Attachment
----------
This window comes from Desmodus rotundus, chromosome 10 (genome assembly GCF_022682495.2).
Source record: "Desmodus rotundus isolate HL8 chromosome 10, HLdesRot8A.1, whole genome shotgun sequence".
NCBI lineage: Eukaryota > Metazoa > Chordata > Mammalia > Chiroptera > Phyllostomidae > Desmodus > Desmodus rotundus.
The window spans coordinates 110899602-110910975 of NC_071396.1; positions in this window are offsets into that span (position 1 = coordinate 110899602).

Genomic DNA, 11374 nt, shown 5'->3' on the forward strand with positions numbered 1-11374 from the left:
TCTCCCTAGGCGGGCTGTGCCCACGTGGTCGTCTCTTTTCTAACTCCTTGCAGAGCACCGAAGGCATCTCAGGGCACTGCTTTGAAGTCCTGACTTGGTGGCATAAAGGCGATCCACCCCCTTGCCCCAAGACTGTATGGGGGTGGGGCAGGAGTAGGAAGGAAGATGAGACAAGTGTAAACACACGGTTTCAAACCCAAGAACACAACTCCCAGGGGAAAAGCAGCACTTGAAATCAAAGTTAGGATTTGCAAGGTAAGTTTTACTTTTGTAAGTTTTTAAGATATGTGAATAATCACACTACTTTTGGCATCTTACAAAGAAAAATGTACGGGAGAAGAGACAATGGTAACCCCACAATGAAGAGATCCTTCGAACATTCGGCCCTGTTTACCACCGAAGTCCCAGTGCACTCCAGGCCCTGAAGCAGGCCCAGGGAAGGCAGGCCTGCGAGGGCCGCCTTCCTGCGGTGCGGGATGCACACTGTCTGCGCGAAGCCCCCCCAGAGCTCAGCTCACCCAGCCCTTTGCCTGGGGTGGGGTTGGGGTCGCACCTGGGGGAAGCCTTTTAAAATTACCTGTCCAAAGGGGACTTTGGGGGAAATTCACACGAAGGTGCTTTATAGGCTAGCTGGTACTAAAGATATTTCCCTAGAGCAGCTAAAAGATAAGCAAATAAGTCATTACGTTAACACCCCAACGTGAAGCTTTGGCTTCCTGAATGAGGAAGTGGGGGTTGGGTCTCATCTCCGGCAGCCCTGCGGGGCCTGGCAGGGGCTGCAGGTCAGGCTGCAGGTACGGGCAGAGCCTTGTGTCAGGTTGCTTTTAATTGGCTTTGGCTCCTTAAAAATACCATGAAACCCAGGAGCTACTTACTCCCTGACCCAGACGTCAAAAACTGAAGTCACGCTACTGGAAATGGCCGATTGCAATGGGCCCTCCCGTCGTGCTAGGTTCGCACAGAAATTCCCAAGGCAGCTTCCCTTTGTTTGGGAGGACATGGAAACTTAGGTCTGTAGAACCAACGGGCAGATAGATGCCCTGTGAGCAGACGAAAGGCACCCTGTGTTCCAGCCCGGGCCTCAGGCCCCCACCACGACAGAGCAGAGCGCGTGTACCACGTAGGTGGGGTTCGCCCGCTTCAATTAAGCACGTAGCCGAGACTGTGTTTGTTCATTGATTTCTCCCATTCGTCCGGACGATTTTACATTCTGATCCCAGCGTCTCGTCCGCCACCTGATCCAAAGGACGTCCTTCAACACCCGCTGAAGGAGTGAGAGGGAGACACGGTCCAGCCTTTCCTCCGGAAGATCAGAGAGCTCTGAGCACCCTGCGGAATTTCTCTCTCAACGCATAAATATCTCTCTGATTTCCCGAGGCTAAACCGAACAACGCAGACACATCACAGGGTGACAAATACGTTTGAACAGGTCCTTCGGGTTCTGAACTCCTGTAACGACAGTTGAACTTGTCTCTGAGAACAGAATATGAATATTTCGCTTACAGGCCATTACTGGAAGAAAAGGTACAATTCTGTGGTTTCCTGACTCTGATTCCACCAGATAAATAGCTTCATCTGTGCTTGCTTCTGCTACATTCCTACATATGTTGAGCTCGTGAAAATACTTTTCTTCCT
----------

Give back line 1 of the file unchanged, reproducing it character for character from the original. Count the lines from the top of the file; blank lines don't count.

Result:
This window comes from Desmodus rotundus, chromosome 10 (genome assembly GCF_022682495.2).